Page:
The wood used for the Mechanical Cellarette is Bubinga which I’m learning is a pretty challenging material to work with. The legs are approximately 1 3/4″ square and the initial plan was to taper the insides of them with the bandsaw then plane smooth. On my sample piece, planing that band sawn surface to an acceptable finish proved to be rather difficult due to the inter-locked grain. Even a freshly sharpened Jack Plane with a very tight mouth couldn’t achieve the finish I was after; time for Plan B which was to use the tablesaw and a tapering jig. This left a much smoother finish, one that I was able to smooth by taking the thinnest shavings possible with a smooth plane. Once they surfaces were acceptable, I used the traditional marking system to identify which leg goes where. I also use machinists letter stamps for a backup. The grain pattern of Bubinga is quite vivid so I chose the best faces for the show surface.
Now that the legs have the taper complete the next step was to fit them for the brass leg tips from Lee Valley. These will add a traditional look to the piece. My client liked the appearance of them in the plans so they were chosen for the project. These are an old brass finish and the only instructions given is that they attach with a single brad into a friction fit. That’s the extent of the information given so it’s up to the craftsman (me in this case) to figure out the process. They measure 1 5/8″ tall and the width at the top is 1 3/8″. When I laid out the taper it was done so that the leg would measure 1 3/8″ square at 1 5/8″ from the bottom. That was step one.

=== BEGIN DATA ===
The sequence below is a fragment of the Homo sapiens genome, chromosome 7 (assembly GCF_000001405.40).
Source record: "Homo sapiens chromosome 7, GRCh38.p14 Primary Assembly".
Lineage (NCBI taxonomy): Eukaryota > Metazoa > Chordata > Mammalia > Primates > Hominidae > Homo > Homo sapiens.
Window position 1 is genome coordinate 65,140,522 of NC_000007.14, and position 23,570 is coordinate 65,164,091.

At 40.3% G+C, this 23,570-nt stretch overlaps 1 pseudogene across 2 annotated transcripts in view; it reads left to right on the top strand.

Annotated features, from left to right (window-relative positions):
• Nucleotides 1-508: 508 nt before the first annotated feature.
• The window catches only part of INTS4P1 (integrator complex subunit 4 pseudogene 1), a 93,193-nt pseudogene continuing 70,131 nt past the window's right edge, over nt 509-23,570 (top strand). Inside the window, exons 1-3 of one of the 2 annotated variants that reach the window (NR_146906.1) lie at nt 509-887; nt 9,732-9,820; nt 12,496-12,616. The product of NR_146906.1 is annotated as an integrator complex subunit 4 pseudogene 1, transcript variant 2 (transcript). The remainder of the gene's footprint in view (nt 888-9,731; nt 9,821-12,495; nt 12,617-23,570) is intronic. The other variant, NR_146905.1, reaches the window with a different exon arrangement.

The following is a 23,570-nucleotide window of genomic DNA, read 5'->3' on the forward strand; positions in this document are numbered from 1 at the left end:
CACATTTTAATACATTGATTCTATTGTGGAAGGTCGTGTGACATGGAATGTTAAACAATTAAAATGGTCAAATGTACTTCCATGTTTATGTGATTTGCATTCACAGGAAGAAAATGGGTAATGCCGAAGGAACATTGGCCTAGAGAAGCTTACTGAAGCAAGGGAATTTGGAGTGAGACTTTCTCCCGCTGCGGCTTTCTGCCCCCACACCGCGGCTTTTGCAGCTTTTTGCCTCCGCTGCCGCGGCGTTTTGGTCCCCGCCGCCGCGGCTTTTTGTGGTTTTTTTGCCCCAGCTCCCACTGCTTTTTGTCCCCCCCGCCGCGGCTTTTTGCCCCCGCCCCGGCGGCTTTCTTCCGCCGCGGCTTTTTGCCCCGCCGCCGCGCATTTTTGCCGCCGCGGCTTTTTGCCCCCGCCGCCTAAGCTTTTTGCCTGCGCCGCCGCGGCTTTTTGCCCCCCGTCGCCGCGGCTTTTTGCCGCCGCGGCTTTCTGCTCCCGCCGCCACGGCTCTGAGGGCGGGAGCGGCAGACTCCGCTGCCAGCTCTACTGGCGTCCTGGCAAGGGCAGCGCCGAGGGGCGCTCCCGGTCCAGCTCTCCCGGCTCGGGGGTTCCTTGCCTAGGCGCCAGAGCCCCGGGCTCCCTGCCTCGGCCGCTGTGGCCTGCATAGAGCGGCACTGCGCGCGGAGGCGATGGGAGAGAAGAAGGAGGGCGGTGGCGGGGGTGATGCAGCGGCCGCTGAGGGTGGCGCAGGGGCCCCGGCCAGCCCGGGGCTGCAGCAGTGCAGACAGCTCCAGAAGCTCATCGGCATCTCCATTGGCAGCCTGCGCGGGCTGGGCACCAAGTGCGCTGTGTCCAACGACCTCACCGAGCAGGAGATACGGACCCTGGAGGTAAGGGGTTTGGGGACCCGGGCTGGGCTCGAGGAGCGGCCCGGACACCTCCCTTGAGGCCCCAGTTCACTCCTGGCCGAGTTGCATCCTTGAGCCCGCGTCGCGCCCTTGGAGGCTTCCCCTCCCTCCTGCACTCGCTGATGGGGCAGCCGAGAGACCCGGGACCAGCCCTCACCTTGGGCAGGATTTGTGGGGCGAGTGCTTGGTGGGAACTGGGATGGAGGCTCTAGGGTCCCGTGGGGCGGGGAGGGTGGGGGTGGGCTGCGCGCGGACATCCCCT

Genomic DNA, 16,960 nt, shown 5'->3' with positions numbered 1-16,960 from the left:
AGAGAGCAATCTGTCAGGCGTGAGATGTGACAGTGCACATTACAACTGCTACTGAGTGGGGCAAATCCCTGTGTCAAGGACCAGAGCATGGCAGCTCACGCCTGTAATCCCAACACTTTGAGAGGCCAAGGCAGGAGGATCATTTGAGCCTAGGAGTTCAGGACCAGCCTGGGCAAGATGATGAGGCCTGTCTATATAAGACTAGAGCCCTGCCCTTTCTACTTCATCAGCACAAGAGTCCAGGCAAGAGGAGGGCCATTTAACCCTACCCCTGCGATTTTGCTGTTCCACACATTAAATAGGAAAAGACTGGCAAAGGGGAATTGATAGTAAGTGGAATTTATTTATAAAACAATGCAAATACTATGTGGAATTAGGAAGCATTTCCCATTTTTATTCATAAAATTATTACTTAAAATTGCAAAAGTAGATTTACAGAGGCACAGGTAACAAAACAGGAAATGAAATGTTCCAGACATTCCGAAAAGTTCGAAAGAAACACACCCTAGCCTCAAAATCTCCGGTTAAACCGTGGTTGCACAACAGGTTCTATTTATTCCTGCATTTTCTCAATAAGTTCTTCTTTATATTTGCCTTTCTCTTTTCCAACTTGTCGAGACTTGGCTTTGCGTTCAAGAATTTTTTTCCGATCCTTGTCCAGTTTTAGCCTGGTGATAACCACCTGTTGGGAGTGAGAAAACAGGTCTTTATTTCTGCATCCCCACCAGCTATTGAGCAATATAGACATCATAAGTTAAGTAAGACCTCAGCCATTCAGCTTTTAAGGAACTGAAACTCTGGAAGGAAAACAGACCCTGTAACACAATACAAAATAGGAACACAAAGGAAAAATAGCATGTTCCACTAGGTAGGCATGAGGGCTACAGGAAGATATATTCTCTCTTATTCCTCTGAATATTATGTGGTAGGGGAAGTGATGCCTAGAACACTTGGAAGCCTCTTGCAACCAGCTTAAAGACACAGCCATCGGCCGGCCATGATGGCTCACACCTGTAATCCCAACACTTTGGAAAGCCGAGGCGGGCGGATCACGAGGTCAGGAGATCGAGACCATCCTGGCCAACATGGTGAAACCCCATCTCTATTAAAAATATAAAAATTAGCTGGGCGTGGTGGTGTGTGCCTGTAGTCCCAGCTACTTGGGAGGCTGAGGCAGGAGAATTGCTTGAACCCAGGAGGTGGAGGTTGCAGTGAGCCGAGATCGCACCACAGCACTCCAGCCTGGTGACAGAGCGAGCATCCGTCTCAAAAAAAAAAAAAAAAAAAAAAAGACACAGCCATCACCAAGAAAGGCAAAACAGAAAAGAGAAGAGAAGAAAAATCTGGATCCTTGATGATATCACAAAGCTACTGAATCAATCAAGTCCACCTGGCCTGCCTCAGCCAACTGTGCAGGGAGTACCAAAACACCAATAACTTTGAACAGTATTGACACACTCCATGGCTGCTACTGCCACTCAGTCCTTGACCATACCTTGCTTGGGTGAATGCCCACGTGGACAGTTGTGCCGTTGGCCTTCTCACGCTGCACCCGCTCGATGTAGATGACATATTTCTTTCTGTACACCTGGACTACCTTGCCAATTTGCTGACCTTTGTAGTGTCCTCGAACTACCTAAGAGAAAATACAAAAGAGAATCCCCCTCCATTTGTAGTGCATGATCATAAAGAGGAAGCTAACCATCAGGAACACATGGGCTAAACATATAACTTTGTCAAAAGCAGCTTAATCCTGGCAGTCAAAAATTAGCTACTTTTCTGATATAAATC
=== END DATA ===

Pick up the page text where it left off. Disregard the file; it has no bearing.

Now I needed to determine the degree of angle inside of the tips. I first tried to hold the sliding bevel square inside the cap and set the angle from there — not acceptable! I’m currently teaching a hand dovetail class so chose to use this system to set the bevel, it’s the same way you’d set one for laying out the tails. It begins with a vertical line drawn up 1 5/8″ which is the length of the tip. The difference between the top and bottom of the tip is 1/4″ (1 5/8 vs. 1 3/8) so I marked 1/8″ to the side of that vertical line. Now the bevel is set by lining it up at the bottom of the line and the mark 1/8″ to the side. You can be sure I made a practice piece on some Poplar to make sure this worked before I began work on the actual legs. You may notice a couple of aids I used to accomplish this in the slide show. First of all, I absolutely love my Black Diamond ReVolt headlamp I got from REI with gift certificates for my recent birthday! I can see the lines not only for hand cutting joinery but also on the bandsaw. Another aid I used was to put green painters tape on the boards and pencil the cuts on it. The wood is pretty dark and I find that green tape shows pencil lines better than the traditional blue painters tape. Last of all, to keep the small cut off pieces from being sucked into the dust collector I added a temporary zero clearance fence to the bandsaw.
Now that the legs are complete the next step is to make the top. I’m building the casework after the top is sized to make sure of the dimensions. I picked up two pieces of Italian Marble that measure 18″ square that will be inlaid into the top after it’s completely finished and installed.